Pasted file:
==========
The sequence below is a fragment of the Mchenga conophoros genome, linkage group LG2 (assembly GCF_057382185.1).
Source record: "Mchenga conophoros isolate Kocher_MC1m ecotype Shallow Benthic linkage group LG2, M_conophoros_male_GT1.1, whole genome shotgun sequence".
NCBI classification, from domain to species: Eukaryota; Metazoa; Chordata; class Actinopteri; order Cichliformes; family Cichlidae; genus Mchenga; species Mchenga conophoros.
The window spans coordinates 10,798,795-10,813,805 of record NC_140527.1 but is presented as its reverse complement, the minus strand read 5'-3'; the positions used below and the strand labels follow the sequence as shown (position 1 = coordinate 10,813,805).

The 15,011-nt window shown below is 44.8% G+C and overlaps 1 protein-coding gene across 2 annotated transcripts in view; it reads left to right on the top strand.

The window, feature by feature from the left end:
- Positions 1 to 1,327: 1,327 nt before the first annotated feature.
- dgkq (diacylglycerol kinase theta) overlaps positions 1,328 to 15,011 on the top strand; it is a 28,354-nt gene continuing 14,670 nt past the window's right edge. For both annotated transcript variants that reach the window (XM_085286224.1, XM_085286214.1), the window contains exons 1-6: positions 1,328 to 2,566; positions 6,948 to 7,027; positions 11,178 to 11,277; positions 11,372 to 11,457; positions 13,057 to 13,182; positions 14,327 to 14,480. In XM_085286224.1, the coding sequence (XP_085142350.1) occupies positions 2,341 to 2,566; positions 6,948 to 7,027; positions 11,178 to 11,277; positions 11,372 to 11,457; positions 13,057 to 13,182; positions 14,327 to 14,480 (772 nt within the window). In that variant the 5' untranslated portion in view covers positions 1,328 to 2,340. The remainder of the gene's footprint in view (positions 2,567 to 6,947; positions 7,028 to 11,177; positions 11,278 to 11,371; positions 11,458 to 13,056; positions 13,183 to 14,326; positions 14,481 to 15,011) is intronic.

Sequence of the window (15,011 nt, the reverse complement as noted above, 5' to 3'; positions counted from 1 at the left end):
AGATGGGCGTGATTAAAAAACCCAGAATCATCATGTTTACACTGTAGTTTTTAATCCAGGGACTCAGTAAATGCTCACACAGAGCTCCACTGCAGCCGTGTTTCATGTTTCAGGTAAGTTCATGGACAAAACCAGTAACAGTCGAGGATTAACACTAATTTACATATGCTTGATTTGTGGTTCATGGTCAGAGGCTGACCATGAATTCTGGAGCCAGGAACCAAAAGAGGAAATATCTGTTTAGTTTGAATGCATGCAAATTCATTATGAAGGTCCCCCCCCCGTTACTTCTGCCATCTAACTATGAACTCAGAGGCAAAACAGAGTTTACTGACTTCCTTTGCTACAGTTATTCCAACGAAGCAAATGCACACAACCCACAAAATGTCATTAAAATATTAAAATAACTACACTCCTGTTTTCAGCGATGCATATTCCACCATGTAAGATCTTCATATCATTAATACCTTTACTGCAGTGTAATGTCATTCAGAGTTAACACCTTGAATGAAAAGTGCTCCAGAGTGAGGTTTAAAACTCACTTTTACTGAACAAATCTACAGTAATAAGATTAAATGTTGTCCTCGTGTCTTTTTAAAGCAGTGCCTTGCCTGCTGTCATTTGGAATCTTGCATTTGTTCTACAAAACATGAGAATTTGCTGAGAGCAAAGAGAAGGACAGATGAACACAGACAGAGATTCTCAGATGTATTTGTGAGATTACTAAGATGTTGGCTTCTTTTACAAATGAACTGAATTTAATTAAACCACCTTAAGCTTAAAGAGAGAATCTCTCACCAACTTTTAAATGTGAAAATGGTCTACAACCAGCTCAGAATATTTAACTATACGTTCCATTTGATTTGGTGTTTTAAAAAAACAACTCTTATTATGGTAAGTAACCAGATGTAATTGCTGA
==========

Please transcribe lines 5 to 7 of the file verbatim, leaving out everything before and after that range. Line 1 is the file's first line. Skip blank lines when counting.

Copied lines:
The 15,011-nt window shown below is 44.8% G+C and overlaps 1 protein-coding gene across 2 annotated transcripts in view; it reads left to right on the top strand.

The window, feature by feature from the left end:
- Positions 1 to 1,327: 1,327 nt before the first annotated feature.